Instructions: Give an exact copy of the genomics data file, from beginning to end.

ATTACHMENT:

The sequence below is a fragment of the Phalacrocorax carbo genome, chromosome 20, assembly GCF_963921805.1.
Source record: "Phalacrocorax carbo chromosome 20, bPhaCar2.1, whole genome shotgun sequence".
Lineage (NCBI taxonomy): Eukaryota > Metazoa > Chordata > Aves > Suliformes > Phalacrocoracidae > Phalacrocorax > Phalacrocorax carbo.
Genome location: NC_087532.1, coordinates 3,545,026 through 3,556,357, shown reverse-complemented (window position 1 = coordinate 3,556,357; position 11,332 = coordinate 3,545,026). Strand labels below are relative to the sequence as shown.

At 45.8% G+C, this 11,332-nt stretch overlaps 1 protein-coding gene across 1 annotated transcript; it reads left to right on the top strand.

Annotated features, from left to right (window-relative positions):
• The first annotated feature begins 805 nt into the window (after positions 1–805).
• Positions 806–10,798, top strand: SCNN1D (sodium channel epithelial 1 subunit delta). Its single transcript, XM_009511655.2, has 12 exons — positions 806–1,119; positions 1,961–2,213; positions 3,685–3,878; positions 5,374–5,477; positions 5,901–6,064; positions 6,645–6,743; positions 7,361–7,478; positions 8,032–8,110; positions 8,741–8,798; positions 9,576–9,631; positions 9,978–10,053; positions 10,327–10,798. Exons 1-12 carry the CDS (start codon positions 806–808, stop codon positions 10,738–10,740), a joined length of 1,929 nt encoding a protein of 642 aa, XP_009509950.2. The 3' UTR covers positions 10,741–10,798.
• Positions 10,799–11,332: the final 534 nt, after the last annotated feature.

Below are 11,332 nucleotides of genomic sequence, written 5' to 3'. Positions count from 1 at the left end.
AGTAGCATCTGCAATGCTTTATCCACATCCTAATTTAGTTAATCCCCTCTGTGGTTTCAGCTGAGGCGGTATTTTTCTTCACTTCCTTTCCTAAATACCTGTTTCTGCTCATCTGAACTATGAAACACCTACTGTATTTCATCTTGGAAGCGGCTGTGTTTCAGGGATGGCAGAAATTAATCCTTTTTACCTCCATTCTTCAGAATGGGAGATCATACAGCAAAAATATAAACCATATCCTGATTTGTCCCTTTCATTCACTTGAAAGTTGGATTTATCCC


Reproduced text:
The sequence below is a fragment of the Phalacrocorax carbo genome, chromosome 20, assembly GCF_963921805.1.
Source record: "Phalacrocorax carbo chromosome 20, bPhaCar2.1, whole genome shotgun sequence".
Lineage (NCBI taxonomy): Eukaryota > Metazoa > Chordata > Aves > Suliformes > Phalacrocoracidae > Phalacrocorax > Phalacrocorax carbo.
Genome location: NC_087532.1, coordinates 3,545,026 through 3,556,357, shown reverse-complemented (window position 1 = coordinate 3,556,357; position 11,332 = coordinate 3,545,026). Strand labels below are relative to the sequence as shown.

At 45.8% G+C, this 11,332-nt stretch overlaps 1 protein-coding gene across 1 annotated transcript; it reads left to right on the top strand.

Annotated features, from left to right (window-relative positions):
• The first annotated feature begins 805 nt into the window (after positions 1–805).
• Positions 806–10,798, top strand: SCNN1D (sodium channel epithelial 1 subunit delta). Its single transcript, XM_009511655.2, has 12 exons — positions 806–1,119; positions 1,961–2,213; positions 3,685–3,878; positions 5,374–5,477; positions 5,901–6,064; positions 6,645–6,743; positions 7,361–7,478; positions 8,032–8,110; positions 8,741–8,798; positions 9,576–9,631; positions 9,978–10,053; positions 10,327–10,798. Exons 1-12 carry the CDS (start codon positions 806–808, stop codon positions 10,738–10,740), a joined length of 1,929 nt encoding a protein of 642 aa, XP_009509950.2. The 3' UTR covers positions 10,741–10,798.
• Positions 10,799–11,332: the final 534 nt, after the last annotated feature.

Below are 11,332 nucleotides of genomic sequence, written 5' to 3'. Positions count from 1 at the left end.
AGTAGCATCTGCAATGCTTTATCCACATCCTAATTTAGTTAATCCCCTCTGTGGTTTCAGCTGAGGCGGTATTTTTCTTCACTTCCTTTCCTAAATACCTGTTTCTGCTCATCTGAACTATGAAACACCTACTGTATTTCATCTTGGAAGCGGCTGTGTTTCAGGGATGGCAGAAATTAATCCTTTTTACCTCCATTCTTCAGAATGGGAGATCATACAGCAAAAATATAAACCATATCCTGATTTGTCCCTTTCATTCACTTGAAAGTTGGATTTATCCC